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Winter Gardening

January 12, 2016

 

 

 

As I look out at my snow covered garden I could be forgiven for thinking there is little for the gardener to do over the next couple of months. Not so. A little effort now can reap tremendous benefits for the year ahead.

 

I am pleased to say I don’t even need to step outside my house to begin the important process of planning for spring and summer. Sitting in a comfy chair, browsing through glossy catalogues and preparing a wish list of gorgeous plants to buy, I can ask myself what worked well last year and what improvements can I make? Were there any significant gaps in planting or are there any overgrown shrubs that now need drastic pruning or replacing? And while reviewing the planting, I can also review the overall garden design - for a garden not only needs to look good, it also needs to be practical. So if needs have changed, for example the kids have grown and no longer use the trampoline, the space can be used for something else - a vegetable patch or herb garden perhaps.

 

Gardening in snowy weather is definitely an armchair activity and unless you are brushing snow from shrubs and branches of trees that are suffering under the weight of heavy snowfall, it is best to stay indoors.

 

However once the thaw is over and providing the ground isn’t waterlogged, there are plenty of jobs to get on with.

 

Planting is fine as long as the soil isn’t frozen and now is a good time to plant bare root hedges and roses. A mild winter day is also the perfect time to prune shrubs, wisterias, roses and fruit trees.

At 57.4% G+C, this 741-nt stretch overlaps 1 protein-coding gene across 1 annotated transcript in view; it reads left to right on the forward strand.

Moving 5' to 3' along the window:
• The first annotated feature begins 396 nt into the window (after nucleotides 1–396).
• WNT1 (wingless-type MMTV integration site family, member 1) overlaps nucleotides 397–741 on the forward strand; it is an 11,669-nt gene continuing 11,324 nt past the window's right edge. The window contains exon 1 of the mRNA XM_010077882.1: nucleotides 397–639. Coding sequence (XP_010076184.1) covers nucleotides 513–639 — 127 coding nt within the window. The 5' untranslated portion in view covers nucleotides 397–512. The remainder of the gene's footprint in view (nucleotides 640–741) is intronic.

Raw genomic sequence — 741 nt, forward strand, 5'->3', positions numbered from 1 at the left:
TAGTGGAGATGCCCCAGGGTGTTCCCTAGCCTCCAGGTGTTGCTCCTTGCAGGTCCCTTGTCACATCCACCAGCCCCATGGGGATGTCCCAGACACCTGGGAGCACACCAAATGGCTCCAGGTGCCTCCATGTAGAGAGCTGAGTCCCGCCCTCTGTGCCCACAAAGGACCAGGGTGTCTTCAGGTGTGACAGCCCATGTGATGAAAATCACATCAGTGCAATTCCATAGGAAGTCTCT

Thin out the branches to increase the light and air that flows through the tree or shrub. Start with removing old or damaged branches and make a clean angled cut just above a bud in the same direction as the bud so that rain runs off easily. Remove twisted branches and any branches that cross or rub together. Stand back and make the final cuts to achieve the attractive shape you want and then admire your handiwork.

 

In the borders, cut back dying perennials and ornamental grasses and fork over the soil as you go, removing any weeds. If you have bare patches of soil dig it over roughly, leaving the large clods of earth to break down naturally in the winter weather, so improving the overall structure of the soil.

 

It is a good idea to apply a thick 5cm layer of mulch to planted areas to seal in moisture, insulate delicate plants and create a barrier against weeds. Your local garden centre is probably the best place to go for mulch and there are all sorts to choose from. But if you want to buy animal manure from a farm, make sure it is well composted. Never use raw manure directly on a border. Its high nutrient content will burn plants destroy seedlings and inhibit plant growth. Moreover pathogens in the manure will spread weed seeds and at worse make you feel ill. Certainly if the manure has an offensive odour, don’t use it.

 

In winter there are lots of jobs to do in the garden that come under the general heading of housekeeping. Here are just a few.

 

  • Tidy the shed.

  • Clean and disinfect pots and seed trays

  • Clean and oil garden tools

  • Sharpen shears

  • Service the lawn mower and any power tools

  • Get to grips with any building or maintenance jobs such as fence repairs, checking climber supports and so on

 

Ticking off such tasks will undoubtedly make you feel very virtuous but more importantly, set you up nicely for spring

 

A word of warning: in frosty conditions or when temperatures are below freezing, avoid any pruning or planting jobs. Pruning will risk dieback and new planting will find it difficult or impossible to establish.

 

Walking too much on borders will compact the soil and harm its structure. Walking too much on lawns is also a no-no. If frozen grass blades snap and blacken, the lawn may well take several seasons to fully recover.

 

So my best advice in these conditions is to stay indoors and stick with the
armchair gardening.

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